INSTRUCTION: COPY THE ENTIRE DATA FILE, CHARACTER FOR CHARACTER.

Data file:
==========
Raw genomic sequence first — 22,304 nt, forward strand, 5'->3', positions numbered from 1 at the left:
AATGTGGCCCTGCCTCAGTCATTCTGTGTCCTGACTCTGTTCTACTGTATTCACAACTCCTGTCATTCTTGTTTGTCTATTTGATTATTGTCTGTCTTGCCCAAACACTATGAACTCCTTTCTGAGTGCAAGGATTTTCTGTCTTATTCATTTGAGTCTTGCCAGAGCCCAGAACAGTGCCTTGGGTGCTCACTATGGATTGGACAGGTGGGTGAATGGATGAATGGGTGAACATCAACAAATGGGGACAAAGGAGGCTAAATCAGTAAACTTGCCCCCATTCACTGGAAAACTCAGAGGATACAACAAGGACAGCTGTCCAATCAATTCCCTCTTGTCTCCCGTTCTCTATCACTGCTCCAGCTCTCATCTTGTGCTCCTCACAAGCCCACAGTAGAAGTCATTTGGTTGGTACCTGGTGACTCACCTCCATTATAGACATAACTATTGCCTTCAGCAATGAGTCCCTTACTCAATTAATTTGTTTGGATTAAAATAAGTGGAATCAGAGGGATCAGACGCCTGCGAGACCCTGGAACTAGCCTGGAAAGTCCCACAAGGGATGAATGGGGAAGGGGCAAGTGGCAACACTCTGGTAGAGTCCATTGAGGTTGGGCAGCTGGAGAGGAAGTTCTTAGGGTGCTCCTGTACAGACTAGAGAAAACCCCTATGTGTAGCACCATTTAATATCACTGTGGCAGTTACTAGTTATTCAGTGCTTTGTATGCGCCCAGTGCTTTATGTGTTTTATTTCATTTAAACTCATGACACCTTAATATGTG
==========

Raw genomic sequence first — 22,304 nt, forward strand, 5'->3', positions numbered from 1 at the left:
AATGTGGCCCTGCCTCAGTCATTCTGTGTCCTGACTCTGTTCTACTGTATTCACAACTCCTGTCATTCTTGTTTGTCTATTTGATTATTGTCTGTCTTGCCCAAACACTATGAACTCCTTTCTGAGTGCAAGGATTTTCTGTCTTATTCATTTGAGTCTTGCCAGAGCCCAGAACAGTGCCTTGGGTGCTCACTATGGATTGGACAGGTGGGTGAATGGATGAATGGGTGAACATCAACAAATGGGGACAAAGGAGGCTAAATCAGTAAACTTGCCCCCATTCACTGGAAAACTCAGAGGATACAACAAGGACAGCTGTCCAATCAATTCCCTCTTGTCTCCCGTTCTCTATCACTGCTCCAGCTCTCATCTTGTGCTCCTCACAAGCCCACAGTAGAAGTCATTTGGTTGGTACCTGGTGACTCACCTCCATTATAGACATAACTATTGCCTTCAGCAATGAGTCCCTTACTCAATTAATTTGTTTGGATTAAAATAAGTGGAATCAGAGGGATCAGACGCCTGCGAGACCCTGGAACTAGCCTGGAAAGTCCCACAAGGGATGAATGGGGAAGGGGCAAGTGGCAACACTCTGGTAGAGTCCATTGAGGTTGGGCAGCTGGAGAGGAAGTTCTTAGGGTGCTCCTGTACAGACTAGAGAAAACCCCTATGTGTAGCACCATTTAATATCACTGTGGCAGTTACTAGTTATTCAGTGCTTTGTATGCGCCCAGTGCTTTATGTGTTTTATTTCATTTAAACTCATGACACCTTAATATGTG